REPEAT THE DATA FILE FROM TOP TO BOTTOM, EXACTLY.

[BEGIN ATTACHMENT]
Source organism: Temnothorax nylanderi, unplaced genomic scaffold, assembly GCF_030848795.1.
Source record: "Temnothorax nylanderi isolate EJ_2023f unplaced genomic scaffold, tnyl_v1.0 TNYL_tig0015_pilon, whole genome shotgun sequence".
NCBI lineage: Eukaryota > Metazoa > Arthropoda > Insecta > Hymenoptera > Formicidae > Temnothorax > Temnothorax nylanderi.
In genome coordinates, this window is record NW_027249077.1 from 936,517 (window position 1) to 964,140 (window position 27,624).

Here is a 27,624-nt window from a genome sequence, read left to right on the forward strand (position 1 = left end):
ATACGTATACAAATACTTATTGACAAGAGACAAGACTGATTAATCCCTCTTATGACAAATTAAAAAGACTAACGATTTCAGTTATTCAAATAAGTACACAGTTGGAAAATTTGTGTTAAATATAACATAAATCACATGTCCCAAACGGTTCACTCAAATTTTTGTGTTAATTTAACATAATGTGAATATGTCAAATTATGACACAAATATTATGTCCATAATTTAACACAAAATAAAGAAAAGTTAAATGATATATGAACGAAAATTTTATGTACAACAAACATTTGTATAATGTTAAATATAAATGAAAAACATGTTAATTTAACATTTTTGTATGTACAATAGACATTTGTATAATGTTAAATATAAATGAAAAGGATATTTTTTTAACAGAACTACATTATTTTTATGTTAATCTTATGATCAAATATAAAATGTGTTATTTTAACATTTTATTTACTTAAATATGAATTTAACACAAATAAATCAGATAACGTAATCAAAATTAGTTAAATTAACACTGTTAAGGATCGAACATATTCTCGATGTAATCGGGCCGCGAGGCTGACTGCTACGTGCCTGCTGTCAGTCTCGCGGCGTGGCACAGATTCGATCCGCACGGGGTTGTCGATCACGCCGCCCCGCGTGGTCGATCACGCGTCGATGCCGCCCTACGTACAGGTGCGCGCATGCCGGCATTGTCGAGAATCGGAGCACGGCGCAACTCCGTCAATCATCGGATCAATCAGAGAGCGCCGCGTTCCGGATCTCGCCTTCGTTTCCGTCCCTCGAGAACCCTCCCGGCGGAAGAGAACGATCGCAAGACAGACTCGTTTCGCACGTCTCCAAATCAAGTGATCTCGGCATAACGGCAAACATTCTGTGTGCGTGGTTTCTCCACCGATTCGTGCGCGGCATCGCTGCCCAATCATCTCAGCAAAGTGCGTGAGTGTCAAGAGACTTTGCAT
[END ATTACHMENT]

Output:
Source organism: Temnothorax nylanderi, unplaced genomic scaffold, assembly GCF_030848795.1.
Source record: "Temnothorax nylanderi isolate EJ_2023f unplaced genomic scaffold, tnyl_v1.0 TNYL_tig0015_pilon, whole genome shotgun sequence".
NCBI lineage: Eukaryota > Metazoa > Arthropoda > Insecta > Hymenoptera > Formicidae > Temnothorax > Temnothorax nylanderi.
In genome coordinates, this window is record NW_027249077.1 from 936,517 (window position 1) to 964,140 (window position 27,624).

Here is a 27,624-nt window from a genome sequence, read left to right on the forward strand (position 1 = left end):
ATACGTATACAAATACTTATTGACAAGAGACAAGACTGATTAATCCCTCTTATGACAAATTAAAAAGACTAACGATTTCAGTTATTCAAATAAGTACACAGTTGGAAAATTTGTGTTAAATATAACATAAATCACATGTCCCAAACGGTTCACTCAAATTTTTGTGTTAATTTAACATAATGTGAATATGTCAAATTATGACACAAATATTATGTCCATAATTTAACACAAAATAAAGAAAAGTTAAATGATATATGAACGAAAATTTTATGTACAACAAACATTTGTATAATGTTAAATATAAATGAAAAACATGTTAATTTAACATTTTTGTATGTACAATAGACATTTGTATAATGTTAAATATAAATGAAAAGGATATTTTTTTAACAGAACTACATTATTTTTATGTTAATCTTATGATCAAATATAAAATGTGTTATTTTAACATTTTATTTACTTAAATATGAATTTAACACAAATAAATCAGATAACGTAATCAAAATTAGTTAAATTAACACTGTTAAGGATCGAACATATTCTCGATGTAATCGGGCCGCGAGGCTGACTGCTACGTGCCTGCTGTCAGTCTCGCGGCGTGGCACAGATTCGATCCGCACGGGGTTGTCGATCACGCCGCCCCGCGTGGTCGATCACGCGTCGATGCCGCCCTACGTACAGGTGCGCGCATGCCGGCATTGTCGAGAATCGGAGCACGGCGCAACTCCGTCAATCATCGGATCAATCAGAGAGCGCCGCGTTCCGGATCTCGCCTTCGTTTCCGTCCCTCGAGAACCCTCCCGGCGGAAGAGAACGATCGCAAGACAGACTCGTTTCGCACGTCTCCAAATCAAGTGATCTCGGCATAACGGCAAACATTCTGTGTGCGTGGTTTCTCCACCGATTCGTGCGCGGCATCGCTGCCCAATCATCTCAGCAAAGTGCGTGAGTGTCAAGAGACTTTGCAT